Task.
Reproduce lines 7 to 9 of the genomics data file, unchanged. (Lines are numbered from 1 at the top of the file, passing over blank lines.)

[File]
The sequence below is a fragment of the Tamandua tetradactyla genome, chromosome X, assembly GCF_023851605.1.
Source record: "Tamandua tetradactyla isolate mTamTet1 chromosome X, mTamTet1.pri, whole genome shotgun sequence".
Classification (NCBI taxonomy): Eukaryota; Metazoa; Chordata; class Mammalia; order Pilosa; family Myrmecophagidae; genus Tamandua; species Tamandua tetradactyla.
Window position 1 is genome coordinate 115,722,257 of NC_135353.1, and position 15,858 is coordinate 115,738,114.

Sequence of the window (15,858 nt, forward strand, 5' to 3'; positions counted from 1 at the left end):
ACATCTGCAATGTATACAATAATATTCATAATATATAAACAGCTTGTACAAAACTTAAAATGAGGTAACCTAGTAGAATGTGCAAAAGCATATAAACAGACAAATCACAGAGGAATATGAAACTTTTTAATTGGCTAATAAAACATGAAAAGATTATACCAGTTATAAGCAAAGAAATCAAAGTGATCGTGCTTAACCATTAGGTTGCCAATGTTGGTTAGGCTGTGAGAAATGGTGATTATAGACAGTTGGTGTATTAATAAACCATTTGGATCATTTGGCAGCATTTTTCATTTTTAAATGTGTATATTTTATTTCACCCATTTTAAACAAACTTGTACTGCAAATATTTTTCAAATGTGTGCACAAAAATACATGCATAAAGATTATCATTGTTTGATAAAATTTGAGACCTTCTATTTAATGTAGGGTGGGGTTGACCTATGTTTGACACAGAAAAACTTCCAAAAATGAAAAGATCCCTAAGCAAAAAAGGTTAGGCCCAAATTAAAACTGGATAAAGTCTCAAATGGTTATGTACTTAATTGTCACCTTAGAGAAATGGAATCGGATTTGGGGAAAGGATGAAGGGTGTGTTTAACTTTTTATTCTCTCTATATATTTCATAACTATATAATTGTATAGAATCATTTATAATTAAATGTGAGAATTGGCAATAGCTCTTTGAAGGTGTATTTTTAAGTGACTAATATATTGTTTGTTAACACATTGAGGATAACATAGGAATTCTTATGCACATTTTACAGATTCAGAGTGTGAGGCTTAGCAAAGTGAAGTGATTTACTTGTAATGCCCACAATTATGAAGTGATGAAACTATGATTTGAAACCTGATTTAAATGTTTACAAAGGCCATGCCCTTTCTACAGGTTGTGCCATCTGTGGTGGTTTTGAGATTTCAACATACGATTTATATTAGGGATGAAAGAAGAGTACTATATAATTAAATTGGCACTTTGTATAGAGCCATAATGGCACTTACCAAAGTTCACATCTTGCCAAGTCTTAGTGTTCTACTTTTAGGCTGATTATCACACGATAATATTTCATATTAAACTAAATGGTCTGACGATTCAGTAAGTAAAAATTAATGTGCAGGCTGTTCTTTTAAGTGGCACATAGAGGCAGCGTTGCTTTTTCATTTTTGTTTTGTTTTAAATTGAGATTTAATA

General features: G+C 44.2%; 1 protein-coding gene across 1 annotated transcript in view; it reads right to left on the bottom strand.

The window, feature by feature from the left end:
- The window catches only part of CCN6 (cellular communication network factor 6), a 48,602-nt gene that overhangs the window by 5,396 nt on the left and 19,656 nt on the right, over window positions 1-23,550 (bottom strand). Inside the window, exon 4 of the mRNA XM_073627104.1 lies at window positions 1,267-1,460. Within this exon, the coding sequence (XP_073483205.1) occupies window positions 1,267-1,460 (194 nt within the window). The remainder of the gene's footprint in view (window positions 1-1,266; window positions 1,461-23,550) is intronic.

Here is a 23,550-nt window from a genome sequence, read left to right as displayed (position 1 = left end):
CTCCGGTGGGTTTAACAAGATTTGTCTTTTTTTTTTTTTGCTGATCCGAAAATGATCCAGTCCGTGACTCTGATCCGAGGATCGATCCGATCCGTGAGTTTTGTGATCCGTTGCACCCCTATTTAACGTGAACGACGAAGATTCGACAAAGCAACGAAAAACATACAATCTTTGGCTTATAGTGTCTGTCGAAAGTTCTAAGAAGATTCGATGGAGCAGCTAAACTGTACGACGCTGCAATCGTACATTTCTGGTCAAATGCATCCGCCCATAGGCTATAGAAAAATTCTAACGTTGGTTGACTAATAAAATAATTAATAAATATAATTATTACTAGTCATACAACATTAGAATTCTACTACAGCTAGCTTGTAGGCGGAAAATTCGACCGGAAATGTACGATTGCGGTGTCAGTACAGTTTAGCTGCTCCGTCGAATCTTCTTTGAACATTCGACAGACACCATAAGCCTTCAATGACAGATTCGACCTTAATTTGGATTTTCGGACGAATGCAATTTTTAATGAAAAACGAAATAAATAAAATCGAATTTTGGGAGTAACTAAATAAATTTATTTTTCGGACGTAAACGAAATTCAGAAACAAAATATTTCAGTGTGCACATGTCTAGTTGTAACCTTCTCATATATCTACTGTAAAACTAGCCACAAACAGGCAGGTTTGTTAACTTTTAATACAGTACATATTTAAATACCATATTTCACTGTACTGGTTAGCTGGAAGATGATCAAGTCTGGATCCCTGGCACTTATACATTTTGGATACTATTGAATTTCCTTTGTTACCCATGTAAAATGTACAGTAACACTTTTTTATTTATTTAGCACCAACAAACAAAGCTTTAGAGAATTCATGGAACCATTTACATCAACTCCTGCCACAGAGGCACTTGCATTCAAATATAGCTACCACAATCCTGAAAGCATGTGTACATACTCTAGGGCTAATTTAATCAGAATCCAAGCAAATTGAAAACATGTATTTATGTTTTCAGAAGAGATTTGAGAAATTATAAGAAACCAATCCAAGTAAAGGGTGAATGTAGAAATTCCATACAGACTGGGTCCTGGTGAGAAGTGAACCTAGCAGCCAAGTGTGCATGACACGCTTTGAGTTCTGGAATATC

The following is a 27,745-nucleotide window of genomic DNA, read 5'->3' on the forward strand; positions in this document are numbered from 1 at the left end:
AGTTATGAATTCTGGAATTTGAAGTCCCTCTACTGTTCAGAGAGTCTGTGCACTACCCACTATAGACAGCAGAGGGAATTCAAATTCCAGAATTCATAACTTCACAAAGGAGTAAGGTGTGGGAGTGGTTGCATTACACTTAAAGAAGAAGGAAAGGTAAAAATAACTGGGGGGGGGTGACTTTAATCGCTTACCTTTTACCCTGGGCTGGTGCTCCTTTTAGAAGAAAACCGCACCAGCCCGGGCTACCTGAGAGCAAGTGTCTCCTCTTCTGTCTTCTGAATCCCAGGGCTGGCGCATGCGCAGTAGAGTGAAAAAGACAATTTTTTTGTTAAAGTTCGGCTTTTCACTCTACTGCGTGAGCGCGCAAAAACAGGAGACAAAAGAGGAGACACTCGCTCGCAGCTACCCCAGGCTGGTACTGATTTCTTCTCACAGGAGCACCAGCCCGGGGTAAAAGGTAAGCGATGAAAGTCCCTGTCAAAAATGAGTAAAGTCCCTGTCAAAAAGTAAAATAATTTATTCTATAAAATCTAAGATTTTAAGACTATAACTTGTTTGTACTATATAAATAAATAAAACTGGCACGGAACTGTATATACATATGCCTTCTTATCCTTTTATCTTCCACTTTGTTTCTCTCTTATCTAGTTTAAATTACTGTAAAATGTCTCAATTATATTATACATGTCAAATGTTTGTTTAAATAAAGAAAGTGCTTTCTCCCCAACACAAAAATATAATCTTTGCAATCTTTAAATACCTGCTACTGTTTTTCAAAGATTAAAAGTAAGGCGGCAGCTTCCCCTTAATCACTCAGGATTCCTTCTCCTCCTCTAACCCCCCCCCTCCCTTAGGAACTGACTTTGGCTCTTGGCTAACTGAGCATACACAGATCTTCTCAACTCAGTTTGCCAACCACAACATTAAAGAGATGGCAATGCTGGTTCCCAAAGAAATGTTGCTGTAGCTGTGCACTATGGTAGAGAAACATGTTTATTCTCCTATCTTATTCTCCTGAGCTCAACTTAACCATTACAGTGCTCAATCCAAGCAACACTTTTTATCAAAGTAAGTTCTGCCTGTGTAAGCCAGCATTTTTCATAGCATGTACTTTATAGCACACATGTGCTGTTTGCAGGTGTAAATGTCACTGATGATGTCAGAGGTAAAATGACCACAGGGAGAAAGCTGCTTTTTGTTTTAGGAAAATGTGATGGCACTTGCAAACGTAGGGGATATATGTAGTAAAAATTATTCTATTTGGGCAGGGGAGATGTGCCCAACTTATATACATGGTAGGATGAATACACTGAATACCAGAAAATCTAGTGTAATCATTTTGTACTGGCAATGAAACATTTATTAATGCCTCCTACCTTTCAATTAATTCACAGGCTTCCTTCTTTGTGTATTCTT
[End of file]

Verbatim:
General features: G+C 44.2%; 1 protein-coding gene across 1 annotated transcript in view; it reads right to left on the bottom strand.

The window, feature by feature from the left end:
- The window catches only part of CCN6 (cellular communication network factor 6), a 48,602-nt gene that overhangs the window by 5,396 nt on the left and 19,656 nt on the right, over window positions 1-23,550 (bottom strand). Inside the window, exon 4 of the mRNA XM_073627104.1 lies at window positions 1,267-1,460. Within this exon, the coding sequence (XP_073483205.1) occupies window positions 1,267-1,460 (194 nt within the window). The remainder of the gene's footprint in view (window positions 1-1,266; window positions 1,461-23,550) is intronic.